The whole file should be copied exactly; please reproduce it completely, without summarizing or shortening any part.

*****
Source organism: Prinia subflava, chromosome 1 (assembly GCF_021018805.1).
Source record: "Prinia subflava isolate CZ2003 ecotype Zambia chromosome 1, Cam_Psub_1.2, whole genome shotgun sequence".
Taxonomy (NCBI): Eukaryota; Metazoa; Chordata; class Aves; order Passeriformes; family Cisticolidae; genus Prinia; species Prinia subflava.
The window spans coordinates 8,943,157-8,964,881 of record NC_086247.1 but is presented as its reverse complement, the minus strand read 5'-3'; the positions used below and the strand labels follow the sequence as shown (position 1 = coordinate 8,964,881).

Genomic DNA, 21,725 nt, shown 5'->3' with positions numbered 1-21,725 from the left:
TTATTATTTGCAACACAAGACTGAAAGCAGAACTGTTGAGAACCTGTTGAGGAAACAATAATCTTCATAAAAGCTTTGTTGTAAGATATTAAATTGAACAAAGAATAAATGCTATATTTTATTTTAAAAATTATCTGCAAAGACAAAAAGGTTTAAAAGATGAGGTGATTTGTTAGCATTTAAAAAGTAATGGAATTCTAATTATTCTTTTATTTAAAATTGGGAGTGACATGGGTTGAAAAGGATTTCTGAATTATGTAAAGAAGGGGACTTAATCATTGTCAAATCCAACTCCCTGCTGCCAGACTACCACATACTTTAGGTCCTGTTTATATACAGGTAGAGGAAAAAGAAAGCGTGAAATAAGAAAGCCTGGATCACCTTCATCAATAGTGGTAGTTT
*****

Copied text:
Source organism: Prinia subflava, chromosome 1 (assembly GCF_021018805.1).
Source record: "Prinia subflava isolate CZ2003 ecotype Zambia chromosome 1, Cam_Psub_1.2, whole genome shotgun sequence".
Taxonomy (NCBI): Eukaryota; Metazoa; Chordata; class Aves; order Passeriformes; family Cisticolidae; genus Prinia; species Prinia subflava.
The window spans coordinates 8,943,157-8,964,881 of record NC_086247.1 but is presented as its reverse complement, the minus strand read 5'-3'; the positions used below and the strand labels follow the sequence as shown (position 1 = coordinate 8,964,881).

Genomic DNA, 21,725 nt, shown 5'->3' with positions numbered 1-21,725 from the left:
TTATTATTTGCAACACAAGACTGAAAGCAGAACTGTTGAGAACCTGTTGAGGAAACAATAATCTTCATAAAAGCTTTGTTGTAAGATATTAAATTGAACAAAGAATAAATGCTATATTTTATTTTAAAAATTATCTGCAAAGACAAAAAGGTTTAAAAGATGAGGTGATTTGTTAGCATTTAAAAAGTAATGGAATTCTAATTATTCTTTTATTTAAAATTGGGAGTGACATGGGTTGAAAAGGATTTCTGAATTATGTAAAGAAGGGGACTTAATCATTGTCAAATCCAACTCCCTGCTGCCAGACTACCACATACTTTAGGTCCTGTTTATATACAGGTAGAGGAAAAAGAAAGCGTGAAATAAGAAAGCCTGGATCACCTTCATCAATAGTGGTAGTTT